The following diagrams show the Beaver Press from various angles.
All definitions are taken from A Dictionary of the Art of Printing by William Savage, unless otherwise indicated. This work is in the public domain.
Making the Beaver Press
This design for the Beaver Press reflects the instructors’ desire to enable students to build a functioning press over the course of a single semester. It assumes that students have access to a woodworking shop.
Although there are no historical drawings for very early printing presses, we know that they were made almost entirely of wood. My experience in the MIT Hobby Shop told me that wood would be the most practical material for the structure, and we were fortunate to have some large pieces of longleaf pine reclaimed from an old mill building. Longleaf pine is both strong and hard, more like oak than other soft pines.
Because of the time constraints and the need for high precision, we contracted with Lake Erie Toolworks to custom-make the large-diameter, steep-pitched wood screw and nut. This is the critical moving part which presses the paper onto the type and is difficult to make.
The tower frame that holds the screw and nut uses joints that are aligned with wooden dowels and held together with steel hex head bolts. These are strong and easy to take apart and reassemble when necessary. They are also relatively easy to make. The drawings show to scale the press as it was built in the shop. Working the press produces large forces that require a strong frame, but the particular dimensions of the Beaver Press parts were the result of making the best use of the wood we had. Anyone wanting to make their own press should do the same, keeping basic structural needs in mind.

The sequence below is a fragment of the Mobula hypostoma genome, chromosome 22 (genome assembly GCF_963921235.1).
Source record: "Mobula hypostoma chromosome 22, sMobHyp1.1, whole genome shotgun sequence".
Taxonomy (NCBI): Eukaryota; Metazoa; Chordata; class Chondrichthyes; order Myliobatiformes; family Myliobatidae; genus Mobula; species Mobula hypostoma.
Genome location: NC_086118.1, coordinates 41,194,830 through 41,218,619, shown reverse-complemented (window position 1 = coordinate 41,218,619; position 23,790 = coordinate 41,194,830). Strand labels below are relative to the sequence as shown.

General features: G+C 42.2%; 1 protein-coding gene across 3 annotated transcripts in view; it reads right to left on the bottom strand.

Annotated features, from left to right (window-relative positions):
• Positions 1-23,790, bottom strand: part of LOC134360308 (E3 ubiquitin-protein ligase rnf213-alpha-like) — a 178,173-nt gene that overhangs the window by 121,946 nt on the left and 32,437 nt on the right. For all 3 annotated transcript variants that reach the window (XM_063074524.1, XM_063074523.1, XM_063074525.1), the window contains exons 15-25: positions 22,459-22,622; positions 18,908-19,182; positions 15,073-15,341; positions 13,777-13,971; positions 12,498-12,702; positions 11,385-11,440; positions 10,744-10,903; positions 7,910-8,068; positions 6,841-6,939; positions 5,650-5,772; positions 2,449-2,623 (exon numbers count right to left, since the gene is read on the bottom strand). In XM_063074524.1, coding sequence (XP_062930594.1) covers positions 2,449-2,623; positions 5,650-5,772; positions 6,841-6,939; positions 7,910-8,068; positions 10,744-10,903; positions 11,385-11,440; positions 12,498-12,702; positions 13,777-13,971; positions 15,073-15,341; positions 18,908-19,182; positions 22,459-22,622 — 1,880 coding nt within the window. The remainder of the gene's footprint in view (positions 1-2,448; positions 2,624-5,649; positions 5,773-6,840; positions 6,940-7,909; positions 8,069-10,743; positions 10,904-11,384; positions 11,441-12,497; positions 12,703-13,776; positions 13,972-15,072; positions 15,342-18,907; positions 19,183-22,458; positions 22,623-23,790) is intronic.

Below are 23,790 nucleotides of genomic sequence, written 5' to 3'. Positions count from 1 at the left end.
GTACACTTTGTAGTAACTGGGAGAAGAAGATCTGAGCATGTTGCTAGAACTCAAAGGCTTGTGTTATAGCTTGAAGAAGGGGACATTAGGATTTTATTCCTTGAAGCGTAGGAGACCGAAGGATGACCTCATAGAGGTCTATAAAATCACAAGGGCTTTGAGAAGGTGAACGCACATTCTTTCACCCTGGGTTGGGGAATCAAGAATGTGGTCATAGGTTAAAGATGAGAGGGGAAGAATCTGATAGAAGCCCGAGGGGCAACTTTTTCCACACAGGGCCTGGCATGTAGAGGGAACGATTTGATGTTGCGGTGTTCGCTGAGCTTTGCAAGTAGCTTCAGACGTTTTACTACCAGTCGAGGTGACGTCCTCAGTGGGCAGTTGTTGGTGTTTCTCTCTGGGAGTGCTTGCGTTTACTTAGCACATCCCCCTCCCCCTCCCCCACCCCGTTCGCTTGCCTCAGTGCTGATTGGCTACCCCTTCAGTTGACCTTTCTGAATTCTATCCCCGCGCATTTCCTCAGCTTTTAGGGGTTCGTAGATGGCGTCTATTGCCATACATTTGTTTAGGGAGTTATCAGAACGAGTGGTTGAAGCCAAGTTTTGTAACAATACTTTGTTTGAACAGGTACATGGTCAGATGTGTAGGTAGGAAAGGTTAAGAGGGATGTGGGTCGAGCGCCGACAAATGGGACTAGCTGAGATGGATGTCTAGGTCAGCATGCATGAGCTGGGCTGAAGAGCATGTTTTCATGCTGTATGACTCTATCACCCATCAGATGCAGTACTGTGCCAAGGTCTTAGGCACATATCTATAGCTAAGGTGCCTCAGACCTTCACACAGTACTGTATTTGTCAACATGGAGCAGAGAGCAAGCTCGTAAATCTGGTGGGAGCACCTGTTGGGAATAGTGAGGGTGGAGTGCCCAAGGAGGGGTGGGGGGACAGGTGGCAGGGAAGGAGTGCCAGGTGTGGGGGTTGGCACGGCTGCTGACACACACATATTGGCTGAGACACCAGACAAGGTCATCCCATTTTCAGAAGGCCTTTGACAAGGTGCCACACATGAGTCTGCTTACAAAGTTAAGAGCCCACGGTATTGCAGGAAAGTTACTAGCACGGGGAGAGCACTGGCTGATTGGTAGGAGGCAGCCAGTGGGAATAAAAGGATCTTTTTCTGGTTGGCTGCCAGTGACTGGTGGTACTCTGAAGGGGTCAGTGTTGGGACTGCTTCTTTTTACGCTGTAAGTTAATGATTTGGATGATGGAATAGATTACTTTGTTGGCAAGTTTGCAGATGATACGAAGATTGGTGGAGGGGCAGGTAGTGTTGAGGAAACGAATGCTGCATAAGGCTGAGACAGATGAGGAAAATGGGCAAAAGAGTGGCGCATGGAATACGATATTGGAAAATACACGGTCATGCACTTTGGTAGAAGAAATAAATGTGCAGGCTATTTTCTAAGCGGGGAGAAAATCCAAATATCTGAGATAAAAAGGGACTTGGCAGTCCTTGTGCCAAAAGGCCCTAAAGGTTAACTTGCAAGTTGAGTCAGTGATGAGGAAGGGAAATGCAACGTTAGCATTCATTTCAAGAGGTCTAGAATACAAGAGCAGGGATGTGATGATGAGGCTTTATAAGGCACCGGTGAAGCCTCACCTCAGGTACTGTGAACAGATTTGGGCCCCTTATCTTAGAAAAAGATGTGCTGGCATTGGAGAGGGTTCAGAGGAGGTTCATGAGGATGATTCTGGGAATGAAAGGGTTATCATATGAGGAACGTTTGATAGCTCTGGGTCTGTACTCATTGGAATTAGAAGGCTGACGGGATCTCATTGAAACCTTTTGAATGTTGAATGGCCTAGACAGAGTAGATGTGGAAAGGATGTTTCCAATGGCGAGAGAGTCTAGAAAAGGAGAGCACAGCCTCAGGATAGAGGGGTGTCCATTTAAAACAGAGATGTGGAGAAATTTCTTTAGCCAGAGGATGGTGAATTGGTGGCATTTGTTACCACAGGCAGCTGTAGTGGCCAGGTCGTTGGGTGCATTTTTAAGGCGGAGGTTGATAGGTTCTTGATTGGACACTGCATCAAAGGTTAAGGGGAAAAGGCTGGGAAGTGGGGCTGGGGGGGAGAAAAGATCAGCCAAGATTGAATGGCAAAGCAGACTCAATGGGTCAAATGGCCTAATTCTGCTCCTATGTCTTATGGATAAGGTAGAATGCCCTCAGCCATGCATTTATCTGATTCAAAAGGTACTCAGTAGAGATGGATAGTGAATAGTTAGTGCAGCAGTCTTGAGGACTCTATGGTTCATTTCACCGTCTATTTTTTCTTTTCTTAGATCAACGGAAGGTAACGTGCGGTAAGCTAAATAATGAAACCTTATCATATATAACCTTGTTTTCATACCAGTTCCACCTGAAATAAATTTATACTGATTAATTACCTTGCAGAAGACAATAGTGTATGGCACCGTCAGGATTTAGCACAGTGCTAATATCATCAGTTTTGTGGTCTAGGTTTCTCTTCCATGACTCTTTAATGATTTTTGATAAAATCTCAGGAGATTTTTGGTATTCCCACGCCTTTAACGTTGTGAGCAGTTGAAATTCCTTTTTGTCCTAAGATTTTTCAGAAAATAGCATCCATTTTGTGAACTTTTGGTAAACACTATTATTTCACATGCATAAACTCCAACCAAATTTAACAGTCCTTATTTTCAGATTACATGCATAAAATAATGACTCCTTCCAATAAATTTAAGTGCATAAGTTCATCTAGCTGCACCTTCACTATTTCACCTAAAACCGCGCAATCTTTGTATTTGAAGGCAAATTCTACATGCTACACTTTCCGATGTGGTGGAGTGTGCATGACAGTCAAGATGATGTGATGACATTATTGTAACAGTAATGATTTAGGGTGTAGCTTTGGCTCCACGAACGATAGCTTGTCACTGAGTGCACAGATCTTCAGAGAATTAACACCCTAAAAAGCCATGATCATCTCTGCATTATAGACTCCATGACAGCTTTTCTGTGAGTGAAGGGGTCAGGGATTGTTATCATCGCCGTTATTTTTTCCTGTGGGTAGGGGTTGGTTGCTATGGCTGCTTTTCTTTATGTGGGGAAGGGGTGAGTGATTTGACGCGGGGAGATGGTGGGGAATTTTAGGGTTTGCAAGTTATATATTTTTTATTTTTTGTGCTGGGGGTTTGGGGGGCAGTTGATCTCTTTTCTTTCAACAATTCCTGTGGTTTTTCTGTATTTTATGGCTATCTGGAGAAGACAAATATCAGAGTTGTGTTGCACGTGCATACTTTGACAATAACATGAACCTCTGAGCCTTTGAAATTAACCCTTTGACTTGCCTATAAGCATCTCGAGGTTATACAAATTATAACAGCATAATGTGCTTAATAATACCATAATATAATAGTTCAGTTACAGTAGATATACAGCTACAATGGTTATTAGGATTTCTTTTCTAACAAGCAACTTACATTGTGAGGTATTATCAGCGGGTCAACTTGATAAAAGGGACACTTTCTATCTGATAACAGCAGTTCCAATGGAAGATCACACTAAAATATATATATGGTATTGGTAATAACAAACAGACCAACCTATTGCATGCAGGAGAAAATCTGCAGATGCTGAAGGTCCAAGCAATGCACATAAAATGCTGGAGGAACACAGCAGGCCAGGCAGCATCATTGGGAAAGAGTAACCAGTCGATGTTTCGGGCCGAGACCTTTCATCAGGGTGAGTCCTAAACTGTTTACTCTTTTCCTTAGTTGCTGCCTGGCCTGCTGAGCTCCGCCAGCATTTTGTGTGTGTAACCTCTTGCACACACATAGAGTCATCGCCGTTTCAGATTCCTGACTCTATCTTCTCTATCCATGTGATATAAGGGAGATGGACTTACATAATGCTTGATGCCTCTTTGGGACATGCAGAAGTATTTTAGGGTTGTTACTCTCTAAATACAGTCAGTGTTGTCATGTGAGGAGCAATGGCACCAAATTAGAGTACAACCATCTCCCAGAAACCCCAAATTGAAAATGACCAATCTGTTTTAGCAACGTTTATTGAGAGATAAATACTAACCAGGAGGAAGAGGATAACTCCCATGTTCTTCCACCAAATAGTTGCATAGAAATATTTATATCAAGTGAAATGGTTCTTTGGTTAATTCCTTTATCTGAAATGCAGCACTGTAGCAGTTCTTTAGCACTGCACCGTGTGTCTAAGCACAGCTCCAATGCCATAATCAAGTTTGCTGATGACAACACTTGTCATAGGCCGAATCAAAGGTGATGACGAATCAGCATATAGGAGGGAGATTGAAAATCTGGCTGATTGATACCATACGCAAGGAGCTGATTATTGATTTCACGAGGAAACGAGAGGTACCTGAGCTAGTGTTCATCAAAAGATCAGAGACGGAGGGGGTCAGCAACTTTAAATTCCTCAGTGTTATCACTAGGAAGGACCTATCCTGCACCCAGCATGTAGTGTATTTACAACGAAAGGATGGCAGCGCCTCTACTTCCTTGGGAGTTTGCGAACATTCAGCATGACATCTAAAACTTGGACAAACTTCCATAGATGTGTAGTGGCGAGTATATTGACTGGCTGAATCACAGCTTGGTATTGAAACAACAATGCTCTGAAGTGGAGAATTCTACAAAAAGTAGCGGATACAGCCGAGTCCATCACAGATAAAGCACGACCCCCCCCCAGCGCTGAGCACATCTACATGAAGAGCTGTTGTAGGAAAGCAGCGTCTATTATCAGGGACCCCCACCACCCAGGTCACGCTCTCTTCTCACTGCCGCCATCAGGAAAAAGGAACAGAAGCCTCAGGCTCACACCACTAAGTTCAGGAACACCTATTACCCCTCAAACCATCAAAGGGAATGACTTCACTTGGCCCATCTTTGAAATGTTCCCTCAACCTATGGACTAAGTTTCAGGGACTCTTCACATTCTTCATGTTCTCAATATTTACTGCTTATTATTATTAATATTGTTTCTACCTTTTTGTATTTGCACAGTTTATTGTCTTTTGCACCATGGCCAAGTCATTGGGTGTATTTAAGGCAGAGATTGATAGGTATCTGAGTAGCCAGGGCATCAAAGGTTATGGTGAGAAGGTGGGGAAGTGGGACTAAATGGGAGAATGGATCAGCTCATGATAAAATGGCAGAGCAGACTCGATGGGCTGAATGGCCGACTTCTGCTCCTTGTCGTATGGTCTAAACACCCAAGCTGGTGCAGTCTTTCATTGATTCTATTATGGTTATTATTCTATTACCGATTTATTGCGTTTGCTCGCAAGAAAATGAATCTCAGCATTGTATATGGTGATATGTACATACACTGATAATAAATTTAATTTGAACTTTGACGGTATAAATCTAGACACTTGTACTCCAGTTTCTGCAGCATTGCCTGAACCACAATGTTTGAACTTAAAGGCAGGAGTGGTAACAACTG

The frisket and tympan assembly, which align pages and allow for printing on both sides of a sheet of paper, were added in the second teaching of the class. They both use continuous hinges for strength and durability. The drawing shows them in the closed and partially open positions.
The bed or “coffin” of the press, onto which the form containing the type is positioned, has a stone base (as it might have been in some early presses). For this we used a granite paver, facing the smooth side up.
The parts of the press colored gray in the drawing are made of metal, another probable change from early historical presses. Instead of tightly drawn cords or thin ropes (as in a traditional press), we used springs to secure the platen to the hose in a horizontal position. The hose or hose assembly is the cube-shaped block that acts as the bottom hub for the screw. It moves up and down with the screw but doesn't rotate. It also holds the platen against the bottom of the screw.
How the Press Works
The type is hand-set to make the form as desired to produce a printed page. The form is then secured on the coffin held in the chase with furniture and quoins. He type is then inked, and a piece of paper is then placed on the tympan and secured by the frisket. Pulling the handle lowers the platen and presses the paper against the inked type.
This methodical process requires careful attention and may seem slow and painstaking now, but it allowed many identical copies of a work to be produced. Compared with the expensive and time-consuming hand copying of individual manuscripts, each one prone to multiple and unpredictable human errors, it represented a huge advance in technology.
Ken Stone: Designer